Love chocolate? Feel guilty eating it? This may ease your conscience: New evidence suggests that people who indulge on a regular basis are thinner than those who don't.
Researchers in the Department of Medicine at the University of California, San Diego, presented the results of a new study that turns the assumption that eating chocolate on a regular basis makes people fat on its head.
Chocolate is unique in that about half of the saturated fat it contains is stearic acid, a fatty acid that does not increase blood levels of LDL-cholesterol.
Previous research has shown that chocolate consumption benefits blood pressure and insulin sensitivity, possibly due to the present of antioxidant phytonutrients like catechin, a compound that has potent antioxidant and anti-platelet activities. Chocolate has also shown to improve cholesterol levels. However, because of the calories contained in chocolate, there have been concerns related to its intake.
Just over 1,000 adult men and women living in San Diego were recruited for the study. Each was asked the question, "How many times a week do you consume chocolate?" The height, weight, and body mass index of each person was recorded at the initial visit.
The results are music to a chocolate lover's ears: Those who ate chocolate more days a week were thinner than those who ate chocolate less often. While the size of the effect was modest, it was considered "significant" - larger than could be explained by chance. The regular consumers of chocolate actually ate more calories and they didn't exercise any more than those who consumed chocolate less often.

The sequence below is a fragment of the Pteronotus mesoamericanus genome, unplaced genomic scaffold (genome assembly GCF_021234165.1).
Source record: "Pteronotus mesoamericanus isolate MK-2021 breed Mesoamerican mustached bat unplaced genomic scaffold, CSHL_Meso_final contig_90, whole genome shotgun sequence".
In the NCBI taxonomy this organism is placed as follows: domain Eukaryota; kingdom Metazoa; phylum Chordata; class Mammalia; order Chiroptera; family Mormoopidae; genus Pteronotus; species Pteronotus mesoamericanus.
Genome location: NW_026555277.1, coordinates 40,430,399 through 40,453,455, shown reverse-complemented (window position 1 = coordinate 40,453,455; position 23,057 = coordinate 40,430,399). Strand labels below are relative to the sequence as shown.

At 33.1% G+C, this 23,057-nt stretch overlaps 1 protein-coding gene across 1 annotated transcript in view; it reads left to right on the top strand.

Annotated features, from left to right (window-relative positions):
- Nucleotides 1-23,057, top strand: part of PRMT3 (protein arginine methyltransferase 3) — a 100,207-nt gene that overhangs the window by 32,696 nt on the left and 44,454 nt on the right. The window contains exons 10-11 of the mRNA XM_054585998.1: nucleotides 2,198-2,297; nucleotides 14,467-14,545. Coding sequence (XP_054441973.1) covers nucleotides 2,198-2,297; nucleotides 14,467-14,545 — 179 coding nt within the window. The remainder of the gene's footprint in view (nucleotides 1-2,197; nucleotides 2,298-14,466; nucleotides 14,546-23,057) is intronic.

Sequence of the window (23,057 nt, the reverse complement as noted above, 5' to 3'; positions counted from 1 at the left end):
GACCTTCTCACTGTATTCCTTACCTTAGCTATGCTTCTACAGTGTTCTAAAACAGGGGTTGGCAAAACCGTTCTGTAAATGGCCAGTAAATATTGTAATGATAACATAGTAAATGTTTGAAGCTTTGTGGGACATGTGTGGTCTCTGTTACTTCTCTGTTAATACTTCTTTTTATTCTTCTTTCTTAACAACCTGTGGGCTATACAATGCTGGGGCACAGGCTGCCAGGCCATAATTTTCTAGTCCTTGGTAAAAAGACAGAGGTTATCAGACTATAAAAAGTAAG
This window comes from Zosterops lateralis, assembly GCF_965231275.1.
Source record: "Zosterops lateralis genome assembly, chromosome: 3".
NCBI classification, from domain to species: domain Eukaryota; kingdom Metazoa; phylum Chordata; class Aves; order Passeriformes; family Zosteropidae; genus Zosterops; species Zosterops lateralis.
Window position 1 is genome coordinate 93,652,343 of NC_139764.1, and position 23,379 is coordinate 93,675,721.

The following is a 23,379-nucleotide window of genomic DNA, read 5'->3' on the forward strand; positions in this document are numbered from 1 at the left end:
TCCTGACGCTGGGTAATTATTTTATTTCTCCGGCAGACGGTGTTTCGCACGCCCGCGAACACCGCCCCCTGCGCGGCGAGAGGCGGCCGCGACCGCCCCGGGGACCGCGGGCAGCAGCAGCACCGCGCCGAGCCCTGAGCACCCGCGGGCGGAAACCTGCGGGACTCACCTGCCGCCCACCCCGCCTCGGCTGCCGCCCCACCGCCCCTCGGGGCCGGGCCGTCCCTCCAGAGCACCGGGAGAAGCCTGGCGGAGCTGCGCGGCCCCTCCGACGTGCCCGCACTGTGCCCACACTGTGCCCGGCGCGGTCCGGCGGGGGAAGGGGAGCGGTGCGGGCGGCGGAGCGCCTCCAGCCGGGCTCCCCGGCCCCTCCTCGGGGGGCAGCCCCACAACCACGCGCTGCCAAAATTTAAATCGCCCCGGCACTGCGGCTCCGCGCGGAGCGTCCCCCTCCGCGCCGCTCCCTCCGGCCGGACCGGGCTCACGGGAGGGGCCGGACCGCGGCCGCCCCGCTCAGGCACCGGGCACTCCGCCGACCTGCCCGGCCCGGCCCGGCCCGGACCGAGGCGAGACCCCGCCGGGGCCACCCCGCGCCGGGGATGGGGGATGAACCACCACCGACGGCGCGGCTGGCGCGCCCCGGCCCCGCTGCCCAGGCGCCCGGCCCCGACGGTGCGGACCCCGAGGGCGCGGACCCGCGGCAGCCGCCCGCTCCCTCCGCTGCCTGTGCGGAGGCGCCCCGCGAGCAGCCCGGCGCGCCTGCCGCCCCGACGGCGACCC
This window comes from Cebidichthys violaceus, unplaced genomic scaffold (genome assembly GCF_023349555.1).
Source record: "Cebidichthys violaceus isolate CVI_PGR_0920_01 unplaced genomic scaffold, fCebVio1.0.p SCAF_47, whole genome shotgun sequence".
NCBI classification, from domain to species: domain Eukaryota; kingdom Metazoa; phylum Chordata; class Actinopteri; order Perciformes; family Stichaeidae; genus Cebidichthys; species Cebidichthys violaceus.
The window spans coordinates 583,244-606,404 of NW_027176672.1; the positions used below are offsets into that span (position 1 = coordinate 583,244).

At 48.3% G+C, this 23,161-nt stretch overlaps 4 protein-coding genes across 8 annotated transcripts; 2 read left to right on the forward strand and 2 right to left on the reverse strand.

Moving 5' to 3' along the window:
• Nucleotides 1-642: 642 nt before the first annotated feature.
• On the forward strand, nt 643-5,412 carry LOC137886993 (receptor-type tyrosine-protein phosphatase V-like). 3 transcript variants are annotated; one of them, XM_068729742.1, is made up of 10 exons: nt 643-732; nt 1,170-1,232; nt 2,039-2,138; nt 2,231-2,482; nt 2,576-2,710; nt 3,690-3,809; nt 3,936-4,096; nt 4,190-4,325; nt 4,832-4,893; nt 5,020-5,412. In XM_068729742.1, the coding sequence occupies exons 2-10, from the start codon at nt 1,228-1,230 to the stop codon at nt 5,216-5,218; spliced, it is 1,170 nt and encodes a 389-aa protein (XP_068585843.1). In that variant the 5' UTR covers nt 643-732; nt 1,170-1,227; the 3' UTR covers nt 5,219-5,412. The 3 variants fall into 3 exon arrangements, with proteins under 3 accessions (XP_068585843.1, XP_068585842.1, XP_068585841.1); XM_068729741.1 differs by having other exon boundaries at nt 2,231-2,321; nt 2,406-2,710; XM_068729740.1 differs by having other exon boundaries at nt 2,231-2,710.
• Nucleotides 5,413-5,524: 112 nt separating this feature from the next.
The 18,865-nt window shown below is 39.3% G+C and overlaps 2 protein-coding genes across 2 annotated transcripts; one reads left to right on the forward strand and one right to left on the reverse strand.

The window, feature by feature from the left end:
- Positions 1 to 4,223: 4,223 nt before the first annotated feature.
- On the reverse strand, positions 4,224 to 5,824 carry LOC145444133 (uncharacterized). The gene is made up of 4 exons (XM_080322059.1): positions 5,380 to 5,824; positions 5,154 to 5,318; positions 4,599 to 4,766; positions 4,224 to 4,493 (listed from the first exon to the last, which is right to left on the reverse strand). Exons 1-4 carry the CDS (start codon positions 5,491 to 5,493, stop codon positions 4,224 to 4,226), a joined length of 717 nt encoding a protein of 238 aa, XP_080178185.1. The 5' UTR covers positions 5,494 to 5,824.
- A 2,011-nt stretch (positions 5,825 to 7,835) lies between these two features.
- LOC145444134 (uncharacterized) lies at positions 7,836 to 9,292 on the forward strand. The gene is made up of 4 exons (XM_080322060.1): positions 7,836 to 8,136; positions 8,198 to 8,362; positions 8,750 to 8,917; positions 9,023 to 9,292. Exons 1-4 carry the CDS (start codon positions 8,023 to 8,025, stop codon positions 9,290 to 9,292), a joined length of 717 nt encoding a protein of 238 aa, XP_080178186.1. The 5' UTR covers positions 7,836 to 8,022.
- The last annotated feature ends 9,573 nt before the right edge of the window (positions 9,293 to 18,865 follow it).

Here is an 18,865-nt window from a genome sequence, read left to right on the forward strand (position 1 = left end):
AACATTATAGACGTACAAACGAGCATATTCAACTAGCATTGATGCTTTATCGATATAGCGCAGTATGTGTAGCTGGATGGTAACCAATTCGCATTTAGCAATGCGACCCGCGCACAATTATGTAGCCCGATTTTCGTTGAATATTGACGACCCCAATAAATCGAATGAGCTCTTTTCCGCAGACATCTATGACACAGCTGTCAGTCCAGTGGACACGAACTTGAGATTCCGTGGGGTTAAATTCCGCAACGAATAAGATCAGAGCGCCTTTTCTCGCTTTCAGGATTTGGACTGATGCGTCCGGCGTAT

The researchers could not identify any behaviors that might explain their findings as a difference in calories consumed versus calories expended. The study does not show that eating chocolate causes you to be thinner. The relationship behind the connection found in this study is still not clear.
Golomb said that the findings seem to add to a body of knowledge that suggests the composition of calories, not just the number of calories consumed, matters when it comes to the effect on a person's weight.
The study was published online in the Archives of Internal Medicine on March 26, 2012.